0
$\begingroup$

It's a quite strange task.

We have a 5 long worm on [0,5] interval. After some "twisting", now it is on the interval [0,1] only. Prove that the worm has a point, which didn't change position during this process.

I'm not sure if you can understand, but I can't really prove this funny, but interesting task! (Maybe it has to do something with the continuum amount of numbers on this intervates)? :)

$\endgroup$
  • 5
    $\begingroup$ This is what's known as a "fixed-point theorem." This might be useful:en.wikipedia.org/wiki/Banach_fixed-point_theorem $\endgroup$ – Mnifldz Mar 2 '15 at 17:31
  • 1
    $\begingroup$ You might want to define "wimple." $\endgroup$ – Newb Mar 2 '15 at 17:32
  • $\begingroup$ The point 0 did not change its position in this case. Hence, proved? $\endgroup$ – shauryachats Mar 2 '15 at 17:32
  • $\begingroup$ If the point 0 is the case, isn't the task too easy? :D $\endgroup$ – Atvin Mar 2 '15 at 17:36
  • $\begingroup$ The transformation function, or method of twisting, was left implicit, so technically speaking any point on [0,1] could be a fixed point. $\endgroup$ – Zach466920 Mar 2 '15 at 19:27
4
$\begingroup$

I shall try to tackle this interesting question using a graph, though I suppose this proof is not quite formal.

First, I shall only concern the "tail" of the worm that is originally located at $[0, 1]$, because this is the part where a point exists without changing its position (if any).

Next, I create a graph as follows:

enter image description here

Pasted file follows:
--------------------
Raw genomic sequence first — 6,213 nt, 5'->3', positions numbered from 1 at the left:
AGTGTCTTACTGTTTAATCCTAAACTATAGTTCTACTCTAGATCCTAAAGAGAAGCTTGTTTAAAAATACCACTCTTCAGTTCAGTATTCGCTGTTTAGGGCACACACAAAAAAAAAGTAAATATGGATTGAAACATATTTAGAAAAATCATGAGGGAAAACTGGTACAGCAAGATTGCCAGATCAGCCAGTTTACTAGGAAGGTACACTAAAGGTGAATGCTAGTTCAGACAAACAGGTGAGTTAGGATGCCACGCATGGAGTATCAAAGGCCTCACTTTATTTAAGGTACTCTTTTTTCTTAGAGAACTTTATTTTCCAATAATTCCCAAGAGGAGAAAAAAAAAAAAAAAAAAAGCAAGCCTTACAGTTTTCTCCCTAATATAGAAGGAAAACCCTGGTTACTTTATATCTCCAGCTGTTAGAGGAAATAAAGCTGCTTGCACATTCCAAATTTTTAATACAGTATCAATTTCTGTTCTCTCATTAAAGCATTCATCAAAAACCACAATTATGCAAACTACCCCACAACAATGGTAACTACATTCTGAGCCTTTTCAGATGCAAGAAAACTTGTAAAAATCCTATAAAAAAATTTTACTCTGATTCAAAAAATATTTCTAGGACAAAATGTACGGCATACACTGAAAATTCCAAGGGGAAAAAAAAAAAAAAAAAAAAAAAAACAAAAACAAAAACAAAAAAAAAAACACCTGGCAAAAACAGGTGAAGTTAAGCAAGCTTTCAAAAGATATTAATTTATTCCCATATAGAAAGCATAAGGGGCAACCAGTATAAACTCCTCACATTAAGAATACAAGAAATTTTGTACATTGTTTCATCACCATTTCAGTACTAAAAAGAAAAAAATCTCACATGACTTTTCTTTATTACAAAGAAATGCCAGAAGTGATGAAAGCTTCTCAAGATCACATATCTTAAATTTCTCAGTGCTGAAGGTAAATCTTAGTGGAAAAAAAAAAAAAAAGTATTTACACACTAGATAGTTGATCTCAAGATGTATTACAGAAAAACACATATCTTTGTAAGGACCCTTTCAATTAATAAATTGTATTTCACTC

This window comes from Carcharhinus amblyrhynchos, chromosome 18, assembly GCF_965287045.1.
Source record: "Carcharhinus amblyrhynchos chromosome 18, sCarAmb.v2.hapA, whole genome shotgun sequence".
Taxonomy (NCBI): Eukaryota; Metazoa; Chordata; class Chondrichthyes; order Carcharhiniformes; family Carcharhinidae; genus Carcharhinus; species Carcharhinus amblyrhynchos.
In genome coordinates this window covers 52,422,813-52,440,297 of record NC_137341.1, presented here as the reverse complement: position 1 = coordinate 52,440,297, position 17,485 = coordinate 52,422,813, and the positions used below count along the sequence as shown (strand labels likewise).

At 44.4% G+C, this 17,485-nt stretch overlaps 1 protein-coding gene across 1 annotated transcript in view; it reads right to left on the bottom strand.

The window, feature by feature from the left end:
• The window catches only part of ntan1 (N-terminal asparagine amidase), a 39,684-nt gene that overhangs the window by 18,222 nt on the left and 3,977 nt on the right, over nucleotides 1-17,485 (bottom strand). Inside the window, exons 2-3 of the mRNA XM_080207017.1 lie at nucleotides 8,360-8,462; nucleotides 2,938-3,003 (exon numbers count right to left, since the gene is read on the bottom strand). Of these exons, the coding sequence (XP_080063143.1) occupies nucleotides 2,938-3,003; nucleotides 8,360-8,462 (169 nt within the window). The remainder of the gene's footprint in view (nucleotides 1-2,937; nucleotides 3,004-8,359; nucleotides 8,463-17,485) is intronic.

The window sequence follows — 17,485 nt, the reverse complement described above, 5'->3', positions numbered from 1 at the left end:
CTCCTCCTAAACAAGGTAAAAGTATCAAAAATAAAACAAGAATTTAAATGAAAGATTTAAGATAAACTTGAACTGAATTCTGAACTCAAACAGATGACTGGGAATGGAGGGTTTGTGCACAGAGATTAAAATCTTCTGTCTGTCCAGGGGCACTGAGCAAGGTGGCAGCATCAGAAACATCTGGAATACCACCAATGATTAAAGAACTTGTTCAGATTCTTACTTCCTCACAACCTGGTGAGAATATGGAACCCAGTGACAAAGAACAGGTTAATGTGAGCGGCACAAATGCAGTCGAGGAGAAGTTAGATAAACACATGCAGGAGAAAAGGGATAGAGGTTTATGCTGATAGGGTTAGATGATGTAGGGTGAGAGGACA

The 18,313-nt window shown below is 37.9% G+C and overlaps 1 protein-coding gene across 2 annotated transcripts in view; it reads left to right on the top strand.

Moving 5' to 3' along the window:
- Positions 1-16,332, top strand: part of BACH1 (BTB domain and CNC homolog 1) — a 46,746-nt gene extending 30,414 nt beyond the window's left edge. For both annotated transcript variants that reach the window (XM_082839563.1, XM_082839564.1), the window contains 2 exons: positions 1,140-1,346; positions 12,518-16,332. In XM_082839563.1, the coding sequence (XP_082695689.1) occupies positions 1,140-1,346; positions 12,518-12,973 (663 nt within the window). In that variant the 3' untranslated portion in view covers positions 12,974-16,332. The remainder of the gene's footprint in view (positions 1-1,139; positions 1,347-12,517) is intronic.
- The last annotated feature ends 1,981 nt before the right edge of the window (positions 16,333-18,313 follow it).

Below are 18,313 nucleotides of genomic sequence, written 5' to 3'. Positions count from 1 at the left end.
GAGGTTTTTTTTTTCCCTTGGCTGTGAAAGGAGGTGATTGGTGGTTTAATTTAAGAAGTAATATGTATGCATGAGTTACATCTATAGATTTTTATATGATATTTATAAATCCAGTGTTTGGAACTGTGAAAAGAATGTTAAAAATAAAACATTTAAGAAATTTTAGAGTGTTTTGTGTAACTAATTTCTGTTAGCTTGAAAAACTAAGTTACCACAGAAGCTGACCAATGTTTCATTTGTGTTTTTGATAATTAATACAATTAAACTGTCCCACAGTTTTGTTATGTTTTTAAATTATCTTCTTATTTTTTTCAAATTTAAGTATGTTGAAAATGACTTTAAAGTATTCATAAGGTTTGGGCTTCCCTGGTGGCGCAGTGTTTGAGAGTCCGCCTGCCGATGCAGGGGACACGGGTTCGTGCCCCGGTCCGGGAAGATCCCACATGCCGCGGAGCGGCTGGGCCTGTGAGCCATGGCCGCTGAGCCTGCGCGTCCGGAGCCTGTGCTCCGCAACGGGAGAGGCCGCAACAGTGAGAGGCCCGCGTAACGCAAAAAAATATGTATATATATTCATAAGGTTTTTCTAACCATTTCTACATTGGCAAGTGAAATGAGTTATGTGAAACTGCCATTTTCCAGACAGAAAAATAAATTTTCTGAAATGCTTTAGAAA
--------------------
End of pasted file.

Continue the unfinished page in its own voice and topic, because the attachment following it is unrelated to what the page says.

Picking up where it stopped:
The $x$-axis denotes the original position of the worm, $y$-axis denotes the new (twisted) position. Hence, the tail of the worm will be shown as a red dot, while the part of the worm $1$ unit from the tail is marked as the purple dot. Note that the red dot must have a coordinate of $(0, p)$, while the purple dot must have a coordinate of $(1, q)$, where $0 \leq p \leq 1$ and $0 \leq q \leq 1$.

Now, if $p = 0$ or $q = 1$, it means the red dot or the purple dot will lie on the blue line. This blue line is actually $y = x$. In other words, if the red dot or purple dot lies on the blue line, at that point, the original position equals the new position, so there exists a point that the worm has not changed its position.

If $p \neq 0$ and $q \neq 1$, then, just like the figure above, the red dot must be above the blue line (area A), while the purple dot must be below the blue line (area B). The body of the worm is continuous, meaning a continuous curve has to be drawn to connect the red dot and the purple dot. So, it must intersect the blue line, meaning there must be a point that the worm has not changed its position.

$\endgroup$
1
$\begingroup$

(Remark: The following is a streamlined version of LaBird's answer. Give the credit to LaBird above.)

First, I shall only deal with the part of the worm that originally takes up the interval $[0,1]$, because only for this part a fixed point can occur.

Consider an atom originally at the point $x\in[0,1]$, and denote its final position by $f(x)$. In this way we obtain a continuous function $f:\>[0,1]\to[0,1]$ which we can plot in the $(x,y)$-plane. The figure shows in red the point $(0,p)$ and in purple the point $(1,q)$ of the resulting graph.

If it so happens that $p=0$, i.e., $f(0)=0$, then $0$ is a fixed point, and if $q=1$ then in the same way $1$ is a fixed point. If $p>0$ and $q<1$ then the auxiliary function $$g(x):=f(x)-x$$ is $>0$ at $x=0$ and $<0$ at $x=1$. Therefore, by the intermediate value theorem, there is a point $\xi\in\ ]0,1[\ $ with $g(\xi)=0$, or $f(\xi)=\xi$.

$\endgroup$

Your Answer

By clicking “Post Your Answer”, you agree to our terms of service, privacy policy and cookie policy

Not the answer you're looking for? Browse other questions tagged or ask your own question.